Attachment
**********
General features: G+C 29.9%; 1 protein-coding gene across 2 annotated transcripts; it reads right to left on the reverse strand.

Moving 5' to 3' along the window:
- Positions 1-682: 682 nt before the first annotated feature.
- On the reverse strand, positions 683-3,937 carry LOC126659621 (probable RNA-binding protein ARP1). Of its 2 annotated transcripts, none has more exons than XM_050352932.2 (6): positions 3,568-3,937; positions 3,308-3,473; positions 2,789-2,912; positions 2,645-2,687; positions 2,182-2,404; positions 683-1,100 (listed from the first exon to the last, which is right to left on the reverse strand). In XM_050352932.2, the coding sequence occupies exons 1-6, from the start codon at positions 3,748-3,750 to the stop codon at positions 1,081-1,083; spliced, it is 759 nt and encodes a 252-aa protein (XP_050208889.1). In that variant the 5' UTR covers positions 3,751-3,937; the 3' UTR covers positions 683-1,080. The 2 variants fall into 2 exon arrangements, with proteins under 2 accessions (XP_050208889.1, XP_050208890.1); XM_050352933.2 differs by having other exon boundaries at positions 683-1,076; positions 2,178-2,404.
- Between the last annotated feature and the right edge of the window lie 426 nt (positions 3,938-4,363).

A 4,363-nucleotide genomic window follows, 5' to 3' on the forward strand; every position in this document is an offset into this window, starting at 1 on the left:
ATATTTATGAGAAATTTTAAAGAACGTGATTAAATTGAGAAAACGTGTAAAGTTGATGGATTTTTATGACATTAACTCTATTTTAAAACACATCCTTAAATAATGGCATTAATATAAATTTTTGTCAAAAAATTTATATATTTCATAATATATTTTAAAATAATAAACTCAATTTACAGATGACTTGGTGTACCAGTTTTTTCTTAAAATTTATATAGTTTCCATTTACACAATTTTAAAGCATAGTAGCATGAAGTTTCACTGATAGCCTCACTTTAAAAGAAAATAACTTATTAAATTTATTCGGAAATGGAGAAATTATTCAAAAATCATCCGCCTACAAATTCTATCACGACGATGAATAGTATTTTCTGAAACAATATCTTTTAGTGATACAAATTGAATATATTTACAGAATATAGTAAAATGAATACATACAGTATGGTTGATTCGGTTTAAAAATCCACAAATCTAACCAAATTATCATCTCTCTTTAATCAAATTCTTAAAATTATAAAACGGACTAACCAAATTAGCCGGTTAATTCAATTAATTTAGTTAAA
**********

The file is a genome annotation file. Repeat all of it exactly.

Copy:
General features: G+C 29.9%; 1 protein-coding gene across 2 annotated transcripts; it reads right to left on the reverse strand.

Moving 5' to 3' along the window:
- Positions 1-682: 682 nt before the first annotated feature.
- On the reverse strand, positions 683-3,937 carry LOC126659621 (probable RNA-binding protein ARP1). Of its 2 annotated transcripts, none has more exons than XM_050352932.2 (6): positions 3,568-3,937; positions 3,308-3,473; positions 2,789-2,912; positions 2,645-2,687; positions 2,182-2,404; positions 683-1,100 (listed from the first exon to the last, which is right to left on the reverse strand). In XM_050352932.2, the coding sequence occupies exons 1-6, from the start codon at positions 3,748-3,750 to the stop codon at positions 1,081-1,083; spliced, it is 759 nt and encodes a 252-aa protein (XP_050208889.1). In that variant the 5' UTR covers positions 3,751-3,937; the 3' UTR covers positions 683-1,080. The 2 variants fall into 2 exon arrangements, with proteins under 2 accessions (XP_050208889.1, XP_050208890.1); XM_050352933.2 differs by having other exon boundaries at positions 683-1,076; positions 2,178-2,404.
- Between the last annotated feature and the right edge of the window lie 426 nt (positions 3,938-4,363).

A 4,363-nucleotide genomic window follows, 5' to 3' on the forward strand; every position in this document is an offset into this window, starting at 1 on the left:
ATATTTATGAGAAATTTTAAAGAACGTGATTAAATTGAGAAAACGTGTAAAGTTGATGGATTTTTATGACATTAACTCTATTTTAAAACACATCCTTAAATAATGGCATTAATATAAATTTTTGTCAAAAAATTTATATATTTCATAATATATTTTAAAATAATAAACTCAATTTACAGATGACTTGGTGTACCAGTTTTTTCTTAAAATTTATATAGTTTCCATTTACACAATTTTAAAGCATAGTAGCATGAAGTTTCACTGATAGCCTCACTTTAAAAGAAAATAACTTATTAAATTTATTCGGAAATGGAGAAATTATTCAAAAATCATCCGCCTACAAATTCTATCACGACGATGAATAGTATTTTCTGAAACAATATCTTTTAGTGATACAAATTGAATATATTTACAGAATATAGTAAAATGAATACATACAGTATGGTTGATTCGGTTTAAAAATCCACAAATCTAACCAAATTATCATCTCTCTTTAATCAAATTCTTAAAATTATAAAACGGACTAACCAAATTAGCCGGTTAATTCAATTAATTTAGTTAAA